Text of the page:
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Animals That Are a Part of the Wolf Family

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Wolves are members of the Canidae family, which includes dogs, foxes, coyotes and jackals. Members of this taxonomic family, called canids, date back to the Oligocene and Miocene eras, making them one of the oldest groups of carnivores still in existence. Qualities found throughout species in the Canidae family include an acute sense of smell and hearing, physical endurance and deep-chested bodies with elongated muzzles.


Wolves are medium-sized canids found throughout North America, northern Europe and Asia. Weighing between 60 and 100 pounds, wolves are familial animals that live in packs usually of around eight or nine members, though packs can grow as large as 30 individuals. An alpha male and female lead and organize the pack, which also includes their offspring. Pack territories can be small, around 20 square miles, or as large as 1,000 square miles in less inhabited areas such as northern Canada.


The dog group includes several species of wild dogs as well as all domesticated dog breeds. The dingo (Canis dingo) and the African wild dog (Lycaon pictus) are free-roaming dog species that are closely related to wolves both in social structure and wild nature. The domestic dog (Canis familiaris), conversely, was one of the first tame animals. Humans have bred hundreds of subspecies of Canis familiaris, from the pint-sized Chihuahua to the massive great Dane. These subspecies, however, are far less territorial than their wild cousins and may have a difficult time surviving in the wild.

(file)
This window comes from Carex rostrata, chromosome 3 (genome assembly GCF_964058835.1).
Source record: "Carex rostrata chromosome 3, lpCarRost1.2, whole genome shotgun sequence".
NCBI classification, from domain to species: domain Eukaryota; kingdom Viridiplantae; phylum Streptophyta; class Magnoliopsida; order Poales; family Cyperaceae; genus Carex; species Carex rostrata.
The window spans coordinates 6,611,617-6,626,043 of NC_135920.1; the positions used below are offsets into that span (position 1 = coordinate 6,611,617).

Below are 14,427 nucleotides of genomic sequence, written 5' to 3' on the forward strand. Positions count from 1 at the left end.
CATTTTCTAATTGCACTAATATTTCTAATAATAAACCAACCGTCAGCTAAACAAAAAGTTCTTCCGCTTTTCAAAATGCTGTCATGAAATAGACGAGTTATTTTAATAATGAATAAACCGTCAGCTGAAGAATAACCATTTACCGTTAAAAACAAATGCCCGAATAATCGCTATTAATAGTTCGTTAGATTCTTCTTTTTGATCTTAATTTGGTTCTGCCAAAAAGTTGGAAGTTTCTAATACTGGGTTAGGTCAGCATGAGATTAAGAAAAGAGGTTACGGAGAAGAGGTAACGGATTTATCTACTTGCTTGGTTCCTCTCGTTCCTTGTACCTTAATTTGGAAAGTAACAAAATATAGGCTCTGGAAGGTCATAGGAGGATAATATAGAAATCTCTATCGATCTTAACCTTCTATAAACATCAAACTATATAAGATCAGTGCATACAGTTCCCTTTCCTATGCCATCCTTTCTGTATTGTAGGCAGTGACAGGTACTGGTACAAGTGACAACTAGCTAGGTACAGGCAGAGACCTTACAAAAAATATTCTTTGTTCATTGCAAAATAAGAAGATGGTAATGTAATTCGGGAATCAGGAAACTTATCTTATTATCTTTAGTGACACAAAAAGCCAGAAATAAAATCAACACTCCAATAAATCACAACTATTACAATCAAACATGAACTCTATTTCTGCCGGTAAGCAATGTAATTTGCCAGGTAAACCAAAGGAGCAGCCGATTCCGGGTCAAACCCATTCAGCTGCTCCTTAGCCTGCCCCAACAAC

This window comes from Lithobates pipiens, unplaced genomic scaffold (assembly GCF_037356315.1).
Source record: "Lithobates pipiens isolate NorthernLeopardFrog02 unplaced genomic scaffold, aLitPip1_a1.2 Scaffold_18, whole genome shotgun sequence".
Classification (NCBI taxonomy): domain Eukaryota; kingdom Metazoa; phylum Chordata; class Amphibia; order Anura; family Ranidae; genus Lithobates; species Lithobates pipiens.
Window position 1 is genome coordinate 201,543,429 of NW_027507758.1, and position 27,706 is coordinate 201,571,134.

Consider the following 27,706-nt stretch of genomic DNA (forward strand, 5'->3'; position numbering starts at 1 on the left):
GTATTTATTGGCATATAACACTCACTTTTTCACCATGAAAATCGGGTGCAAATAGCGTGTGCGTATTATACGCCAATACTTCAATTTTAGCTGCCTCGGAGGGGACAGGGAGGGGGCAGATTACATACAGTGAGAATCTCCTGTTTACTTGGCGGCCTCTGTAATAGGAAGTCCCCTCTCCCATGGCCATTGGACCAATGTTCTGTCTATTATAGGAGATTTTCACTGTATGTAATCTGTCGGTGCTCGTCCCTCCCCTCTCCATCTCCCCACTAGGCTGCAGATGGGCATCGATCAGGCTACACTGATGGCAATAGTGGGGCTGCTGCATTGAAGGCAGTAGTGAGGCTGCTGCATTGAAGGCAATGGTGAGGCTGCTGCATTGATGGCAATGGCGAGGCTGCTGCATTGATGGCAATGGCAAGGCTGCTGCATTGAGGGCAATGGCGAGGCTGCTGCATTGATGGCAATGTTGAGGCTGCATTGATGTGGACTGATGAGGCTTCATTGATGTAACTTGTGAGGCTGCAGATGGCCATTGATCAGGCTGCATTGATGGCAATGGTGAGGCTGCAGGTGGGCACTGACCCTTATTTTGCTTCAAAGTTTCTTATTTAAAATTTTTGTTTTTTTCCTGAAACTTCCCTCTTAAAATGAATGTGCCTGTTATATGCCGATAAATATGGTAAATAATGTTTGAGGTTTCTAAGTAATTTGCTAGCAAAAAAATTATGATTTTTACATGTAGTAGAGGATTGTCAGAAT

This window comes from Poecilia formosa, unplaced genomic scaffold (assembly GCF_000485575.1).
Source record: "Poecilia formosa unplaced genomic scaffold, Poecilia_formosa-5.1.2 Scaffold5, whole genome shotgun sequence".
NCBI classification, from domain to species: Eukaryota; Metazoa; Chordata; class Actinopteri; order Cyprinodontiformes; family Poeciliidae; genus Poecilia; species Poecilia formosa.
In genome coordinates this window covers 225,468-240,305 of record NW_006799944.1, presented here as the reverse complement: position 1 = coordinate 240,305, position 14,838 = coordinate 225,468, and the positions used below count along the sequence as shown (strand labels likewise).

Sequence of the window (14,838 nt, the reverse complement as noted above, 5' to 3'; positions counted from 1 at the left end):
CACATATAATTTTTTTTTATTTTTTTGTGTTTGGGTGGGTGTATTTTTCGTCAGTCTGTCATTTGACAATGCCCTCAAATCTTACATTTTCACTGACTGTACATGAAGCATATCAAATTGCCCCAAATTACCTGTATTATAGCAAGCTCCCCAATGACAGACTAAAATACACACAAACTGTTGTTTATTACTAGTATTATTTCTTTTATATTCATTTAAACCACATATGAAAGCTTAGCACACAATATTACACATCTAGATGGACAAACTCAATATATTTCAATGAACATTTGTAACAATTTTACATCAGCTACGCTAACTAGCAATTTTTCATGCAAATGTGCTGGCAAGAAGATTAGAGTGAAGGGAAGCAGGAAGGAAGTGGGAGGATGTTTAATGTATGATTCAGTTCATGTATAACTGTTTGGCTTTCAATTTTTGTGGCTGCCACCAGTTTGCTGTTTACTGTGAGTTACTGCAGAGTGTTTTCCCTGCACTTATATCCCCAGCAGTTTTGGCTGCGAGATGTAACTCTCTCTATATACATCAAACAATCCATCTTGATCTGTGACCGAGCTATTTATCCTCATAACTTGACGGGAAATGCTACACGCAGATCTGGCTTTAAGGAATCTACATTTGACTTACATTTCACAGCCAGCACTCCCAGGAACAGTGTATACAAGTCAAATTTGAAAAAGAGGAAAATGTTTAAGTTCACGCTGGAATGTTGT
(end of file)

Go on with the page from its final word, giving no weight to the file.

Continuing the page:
Foxes (Vulpini) are some of the smaller members of Canidae; a typical adult weighs between 7 and 24 pounds. Known for their adaptability and resourcefulness, foxes can thrive in a variety of habitats from dry deserts to open grasslands and towering mountains. Foxes are solitary canids, preferring to hunt rodents, rabbits, birds and other small game solo. Red foxes (Vulpes vulpes) mostly interact during the winter months when mating occurs.


Coyotes (Canis latrans) are a behavioral mix of wolves and foxes. They form strong family groups and communicate with a series of distinctive calls and howls much like the wolf. Coyotes are also highly adaptable canids much like foxes; their habitat spans North America, even encroaching on urban areas, and coyotes will eat almost anything they come across including rabbits, rodents, fish, deer, frogs, grass, livestock and even pets.


Jackals inhabit Africa, Asia and southeastern Europe. Nocturnal in most areas, they are fiercely territorial canids and will not hesitate to defend their marked territory. Stealthy, silent hunters, jackals prefer to hunt individually, which provides them with a better opportunity to ambush their prey: small mammals, birds and even snakes. When they’re not hunting, jackals, much like wolves, live and travel in packs of 10 to 30 individuals.